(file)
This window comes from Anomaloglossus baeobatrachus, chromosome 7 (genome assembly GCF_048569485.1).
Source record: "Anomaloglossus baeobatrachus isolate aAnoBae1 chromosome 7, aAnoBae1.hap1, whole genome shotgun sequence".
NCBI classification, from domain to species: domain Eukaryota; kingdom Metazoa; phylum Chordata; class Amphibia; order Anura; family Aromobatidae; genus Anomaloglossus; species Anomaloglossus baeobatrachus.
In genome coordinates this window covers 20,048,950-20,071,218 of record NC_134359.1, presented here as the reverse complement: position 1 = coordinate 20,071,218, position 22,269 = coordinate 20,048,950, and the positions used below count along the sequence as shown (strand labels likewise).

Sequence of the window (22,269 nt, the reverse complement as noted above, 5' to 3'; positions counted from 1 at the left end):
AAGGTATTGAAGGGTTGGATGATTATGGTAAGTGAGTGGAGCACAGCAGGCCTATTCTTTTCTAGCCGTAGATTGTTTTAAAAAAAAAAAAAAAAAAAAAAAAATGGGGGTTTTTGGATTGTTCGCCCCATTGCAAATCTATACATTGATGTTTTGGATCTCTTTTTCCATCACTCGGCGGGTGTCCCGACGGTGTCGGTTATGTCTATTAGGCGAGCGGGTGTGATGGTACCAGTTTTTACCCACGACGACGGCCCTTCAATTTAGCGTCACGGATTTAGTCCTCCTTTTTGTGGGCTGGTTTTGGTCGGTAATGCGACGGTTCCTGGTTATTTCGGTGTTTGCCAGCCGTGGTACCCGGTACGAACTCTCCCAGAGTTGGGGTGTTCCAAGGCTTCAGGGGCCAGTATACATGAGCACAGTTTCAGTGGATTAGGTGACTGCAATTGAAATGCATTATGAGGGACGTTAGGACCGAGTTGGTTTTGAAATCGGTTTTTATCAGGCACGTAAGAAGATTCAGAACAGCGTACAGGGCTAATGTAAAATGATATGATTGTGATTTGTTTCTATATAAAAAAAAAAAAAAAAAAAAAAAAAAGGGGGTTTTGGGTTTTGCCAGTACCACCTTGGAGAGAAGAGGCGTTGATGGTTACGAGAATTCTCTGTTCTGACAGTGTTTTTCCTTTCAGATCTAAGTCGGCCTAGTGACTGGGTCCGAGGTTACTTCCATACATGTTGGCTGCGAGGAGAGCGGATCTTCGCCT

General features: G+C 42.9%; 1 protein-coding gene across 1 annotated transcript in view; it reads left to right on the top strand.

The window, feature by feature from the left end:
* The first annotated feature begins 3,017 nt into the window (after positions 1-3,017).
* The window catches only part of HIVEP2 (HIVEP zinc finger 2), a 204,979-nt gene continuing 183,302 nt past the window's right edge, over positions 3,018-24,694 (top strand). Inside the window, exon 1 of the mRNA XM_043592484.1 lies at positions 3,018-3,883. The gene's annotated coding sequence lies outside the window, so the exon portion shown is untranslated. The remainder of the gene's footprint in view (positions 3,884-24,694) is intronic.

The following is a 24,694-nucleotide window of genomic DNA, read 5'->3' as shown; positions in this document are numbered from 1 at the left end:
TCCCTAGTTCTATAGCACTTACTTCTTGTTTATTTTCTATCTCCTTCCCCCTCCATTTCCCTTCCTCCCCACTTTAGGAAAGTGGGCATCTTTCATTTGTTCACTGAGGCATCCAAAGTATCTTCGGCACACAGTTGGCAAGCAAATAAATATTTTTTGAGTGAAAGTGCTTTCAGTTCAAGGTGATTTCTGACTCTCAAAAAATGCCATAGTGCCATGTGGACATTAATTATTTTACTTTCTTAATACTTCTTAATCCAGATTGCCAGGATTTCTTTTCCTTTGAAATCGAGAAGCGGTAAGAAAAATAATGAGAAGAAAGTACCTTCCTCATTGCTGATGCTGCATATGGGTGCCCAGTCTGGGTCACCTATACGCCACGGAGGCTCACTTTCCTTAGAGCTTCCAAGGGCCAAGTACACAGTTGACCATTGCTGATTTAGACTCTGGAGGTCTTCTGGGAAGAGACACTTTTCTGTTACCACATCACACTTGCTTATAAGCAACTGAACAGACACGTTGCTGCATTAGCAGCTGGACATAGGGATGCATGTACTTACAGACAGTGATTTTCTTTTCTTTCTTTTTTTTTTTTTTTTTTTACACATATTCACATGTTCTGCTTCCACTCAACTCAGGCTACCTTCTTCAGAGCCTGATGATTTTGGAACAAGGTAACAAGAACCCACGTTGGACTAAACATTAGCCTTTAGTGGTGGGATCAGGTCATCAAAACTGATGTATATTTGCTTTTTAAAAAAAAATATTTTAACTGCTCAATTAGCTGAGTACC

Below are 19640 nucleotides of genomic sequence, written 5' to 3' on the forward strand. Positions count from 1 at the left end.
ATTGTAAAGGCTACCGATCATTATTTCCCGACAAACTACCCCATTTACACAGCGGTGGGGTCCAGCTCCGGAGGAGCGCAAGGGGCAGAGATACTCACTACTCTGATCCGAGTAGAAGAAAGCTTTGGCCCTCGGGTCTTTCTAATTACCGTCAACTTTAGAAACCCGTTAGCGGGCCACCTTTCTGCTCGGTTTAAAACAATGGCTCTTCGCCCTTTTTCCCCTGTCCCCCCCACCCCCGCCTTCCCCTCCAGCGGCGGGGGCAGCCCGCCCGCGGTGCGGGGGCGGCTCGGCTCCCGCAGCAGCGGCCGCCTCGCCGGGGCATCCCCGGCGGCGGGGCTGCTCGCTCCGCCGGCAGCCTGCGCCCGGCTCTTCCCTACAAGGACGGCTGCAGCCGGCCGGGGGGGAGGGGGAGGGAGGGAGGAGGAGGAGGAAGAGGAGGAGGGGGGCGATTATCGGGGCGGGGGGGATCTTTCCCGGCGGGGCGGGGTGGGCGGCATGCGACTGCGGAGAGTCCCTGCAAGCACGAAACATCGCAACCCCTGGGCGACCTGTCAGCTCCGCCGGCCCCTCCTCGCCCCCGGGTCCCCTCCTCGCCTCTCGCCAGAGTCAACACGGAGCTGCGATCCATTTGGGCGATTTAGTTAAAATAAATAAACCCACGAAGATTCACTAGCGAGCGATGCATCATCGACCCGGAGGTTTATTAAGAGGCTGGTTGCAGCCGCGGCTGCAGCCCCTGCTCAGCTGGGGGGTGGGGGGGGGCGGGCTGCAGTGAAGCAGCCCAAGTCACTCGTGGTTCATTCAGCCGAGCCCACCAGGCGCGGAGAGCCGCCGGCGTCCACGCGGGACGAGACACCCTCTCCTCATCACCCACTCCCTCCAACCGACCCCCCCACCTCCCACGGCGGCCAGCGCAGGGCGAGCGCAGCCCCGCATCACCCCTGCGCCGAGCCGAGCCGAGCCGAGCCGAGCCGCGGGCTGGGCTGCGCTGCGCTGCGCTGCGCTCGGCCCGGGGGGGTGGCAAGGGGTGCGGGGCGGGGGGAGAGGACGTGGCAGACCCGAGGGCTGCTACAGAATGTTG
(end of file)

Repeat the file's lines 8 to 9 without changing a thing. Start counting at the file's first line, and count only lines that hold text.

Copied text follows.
The window, feature by feature from the left end:
* The first annotated feature begins 3,017 nt into the window (after positions 1-3,017).